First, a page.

Robots have been used in automobile factories for decades, where they do everything from painting and welding to putting raw metal into presses and assembling parts to create finished vehicles. As Dechow points out, robotic vision systems have become more and more important since they allow robots to account for small changes in the position of components on an assembly line.

Vision-guided robots carry out a series of precise movements based on the output from one or more imaging technologies, such as single cameras, stereo vision or time-of-flight sensors. Plenty of other industries use this technology, including electronics manufacturers and food producers.

Even clothing manufacturing, which historically has relied heavily on cheap human labor, looks set for an overhaul. A spin-off company from the Georgia Institute of Technology, USA, known as SoftWear has built a sewing robot that can handle soft fabrics—something that robots typically find hard to do—by using a specialized high-speed camera to keep track of individual threads.

Despite advances, however, industrial machines remain far from the science-fiction idea of robots. Often comprising individual robotic arms, today’s robots carry out specific—albeit increasingly sophisticated—tasks and are rooted to a particular spot on the factory floor. Beyond assembly lines, public and private research organizations have made a wide variety of humanoid robots for different purposes (Honda’s running, hopping, soccer-playing Asimo being one example), but these still have limited capabilities.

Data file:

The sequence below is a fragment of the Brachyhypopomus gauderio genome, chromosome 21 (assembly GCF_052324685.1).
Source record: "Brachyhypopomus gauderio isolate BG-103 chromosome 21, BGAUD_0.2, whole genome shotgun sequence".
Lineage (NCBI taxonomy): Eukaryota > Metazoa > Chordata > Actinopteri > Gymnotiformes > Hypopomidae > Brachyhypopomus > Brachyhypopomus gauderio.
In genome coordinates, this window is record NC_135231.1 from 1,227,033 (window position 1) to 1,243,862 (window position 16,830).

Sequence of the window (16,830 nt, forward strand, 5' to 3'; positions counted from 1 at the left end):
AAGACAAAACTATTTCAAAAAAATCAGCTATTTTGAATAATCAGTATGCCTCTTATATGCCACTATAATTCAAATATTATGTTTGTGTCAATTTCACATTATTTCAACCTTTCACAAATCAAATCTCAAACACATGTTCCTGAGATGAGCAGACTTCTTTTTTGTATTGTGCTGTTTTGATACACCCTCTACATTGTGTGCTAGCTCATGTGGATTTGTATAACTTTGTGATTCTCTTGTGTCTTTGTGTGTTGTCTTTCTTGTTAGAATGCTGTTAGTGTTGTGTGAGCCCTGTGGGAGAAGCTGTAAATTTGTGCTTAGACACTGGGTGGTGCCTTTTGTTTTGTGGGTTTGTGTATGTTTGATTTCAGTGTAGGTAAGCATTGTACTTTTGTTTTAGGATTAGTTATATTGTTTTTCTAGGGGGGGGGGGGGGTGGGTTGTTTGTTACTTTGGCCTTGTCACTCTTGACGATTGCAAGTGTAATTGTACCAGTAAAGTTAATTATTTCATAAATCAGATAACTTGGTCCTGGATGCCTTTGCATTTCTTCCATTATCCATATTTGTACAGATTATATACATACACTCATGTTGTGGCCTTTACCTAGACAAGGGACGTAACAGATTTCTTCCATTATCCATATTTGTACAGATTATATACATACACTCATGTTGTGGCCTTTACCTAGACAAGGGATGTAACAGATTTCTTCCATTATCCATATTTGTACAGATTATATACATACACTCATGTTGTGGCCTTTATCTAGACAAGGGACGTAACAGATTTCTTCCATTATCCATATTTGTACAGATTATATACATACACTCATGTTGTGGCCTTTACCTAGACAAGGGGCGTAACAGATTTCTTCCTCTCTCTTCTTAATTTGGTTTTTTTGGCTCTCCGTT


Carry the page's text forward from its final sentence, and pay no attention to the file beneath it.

[Hanh Le]

Cutting-edge optics

Many surgical robots, such as da Vinci, made by Intuitive Surgical in California, USA, are operated by a surgeon sitting at a console equipped with a monitor and joysticks. This setup allows the surgeon to carry out operations more steadily and precisely than they could do unaided. But Jin Kang and his colleagues at Johns Hopkins University, USA, are instead working to make surgical robots fully autonomous and, to that end, are developing a 3-D imaging system using optical coherence tomography (OCT).

The system is based on laser scanning, explains Kang, but unlike lidar, which has a long range but low resolution, this technique yields short-range, high-resolution (moving) images. It relies on the very short coherence length of broadband laser light, and involves measuring interference spectra at high speed within the area being imaged to generate a 3-D scene of the tool tip and object of the surgery. In practice, generating high-resolution 3-D video of the surgical scene in real time is challenging, says Kang, and requires both high-speed OCT and advanced image processing.

The technique is being developed to look inside the cornea and retina to improve eye surgery. It is also being used to guide cochlear implant surgery, a delicate procedure in which a tiny electrode is moved along a very small, curved channel inside the ear. The idea is to reduce damage during implantation, although, for the moment at least, the robot used during the operation is still human operated and limited to studies on animals and corpses.

Kang’s group is also working on a system for intestinal surgery that would identify two ends of an intestine that need suturing and then do the necessary stitching. The system will ultimately exploit OCT and be fully autonomous, but it currently uses structured-light imaging. It is being tested on pigs, says Kang, and should enter clinical trials within the next three years.